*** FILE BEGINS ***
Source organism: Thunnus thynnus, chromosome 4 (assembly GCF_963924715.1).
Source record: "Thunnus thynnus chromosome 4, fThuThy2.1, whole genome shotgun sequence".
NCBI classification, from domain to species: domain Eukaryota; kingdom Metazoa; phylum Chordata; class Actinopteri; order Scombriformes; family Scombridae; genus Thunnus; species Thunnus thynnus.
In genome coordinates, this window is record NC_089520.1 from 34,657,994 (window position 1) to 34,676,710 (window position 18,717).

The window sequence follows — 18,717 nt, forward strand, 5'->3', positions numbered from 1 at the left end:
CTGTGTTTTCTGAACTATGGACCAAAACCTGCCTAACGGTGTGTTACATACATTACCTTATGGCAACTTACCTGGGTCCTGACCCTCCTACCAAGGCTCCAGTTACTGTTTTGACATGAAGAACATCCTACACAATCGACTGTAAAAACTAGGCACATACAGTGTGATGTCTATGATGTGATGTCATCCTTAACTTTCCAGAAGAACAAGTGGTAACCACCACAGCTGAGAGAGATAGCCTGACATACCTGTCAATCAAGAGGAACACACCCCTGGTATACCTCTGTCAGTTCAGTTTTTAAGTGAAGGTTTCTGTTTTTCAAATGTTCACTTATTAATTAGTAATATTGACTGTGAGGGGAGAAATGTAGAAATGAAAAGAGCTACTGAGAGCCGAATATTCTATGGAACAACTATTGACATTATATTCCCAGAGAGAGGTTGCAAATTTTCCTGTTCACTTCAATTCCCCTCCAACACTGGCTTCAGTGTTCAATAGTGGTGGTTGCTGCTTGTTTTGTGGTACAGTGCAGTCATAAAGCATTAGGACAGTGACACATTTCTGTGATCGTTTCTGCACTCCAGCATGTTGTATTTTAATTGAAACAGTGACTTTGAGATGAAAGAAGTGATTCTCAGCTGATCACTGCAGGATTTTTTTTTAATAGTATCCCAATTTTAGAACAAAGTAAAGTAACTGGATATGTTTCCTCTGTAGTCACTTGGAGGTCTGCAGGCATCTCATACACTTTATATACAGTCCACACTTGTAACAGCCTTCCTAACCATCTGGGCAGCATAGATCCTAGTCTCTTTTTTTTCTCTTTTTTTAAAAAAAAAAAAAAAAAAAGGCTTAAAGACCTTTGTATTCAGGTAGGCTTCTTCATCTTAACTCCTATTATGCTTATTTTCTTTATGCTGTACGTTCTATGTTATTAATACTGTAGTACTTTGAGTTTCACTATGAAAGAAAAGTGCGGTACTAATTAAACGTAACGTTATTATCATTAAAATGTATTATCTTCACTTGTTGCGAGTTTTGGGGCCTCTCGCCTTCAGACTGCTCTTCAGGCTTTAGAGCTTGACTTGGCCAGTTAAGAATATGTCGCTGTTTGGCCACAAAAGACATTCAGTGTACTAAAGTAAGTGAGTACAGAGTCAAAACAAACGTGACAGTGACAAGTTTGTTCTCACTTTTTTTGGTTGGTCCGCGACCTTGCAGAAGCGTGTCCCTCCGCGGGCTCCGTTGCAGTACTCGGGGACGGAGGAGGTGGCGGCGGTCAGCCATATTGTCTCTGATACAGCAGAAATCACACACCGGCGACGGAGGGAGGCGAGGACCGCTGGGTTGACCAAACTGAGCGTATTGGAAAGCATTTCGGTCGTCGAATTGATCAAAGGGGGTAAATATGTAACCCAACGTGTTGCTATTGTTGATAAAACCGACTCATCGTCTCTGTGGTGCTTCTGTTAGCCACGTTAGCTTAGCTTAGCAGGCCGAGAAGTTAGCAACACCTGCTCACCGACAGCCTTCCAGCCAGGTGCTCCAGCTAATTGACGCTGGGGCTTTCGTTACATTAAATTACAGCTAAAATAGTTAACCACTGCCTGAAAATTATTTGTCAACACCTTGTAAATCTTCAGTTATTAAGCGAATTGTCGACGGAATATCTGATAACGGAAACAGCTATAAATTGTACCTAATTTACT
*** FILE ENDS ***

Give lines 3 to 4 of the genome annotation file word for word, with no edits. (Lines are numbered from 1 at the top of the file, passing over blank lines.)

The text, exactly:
NCBI classification, from domain to species: domain Eukaryota; kingdom Metazoa; phylum Chordata; class Actinopteri; order Scombriformes; family Scombridae; genus Thunnus; species Thunnus thynnus.
In genome coordinates, this window is record NC_089520.1 from 34,657,994 (window position 1) to 34,676,710 (window position 18,717).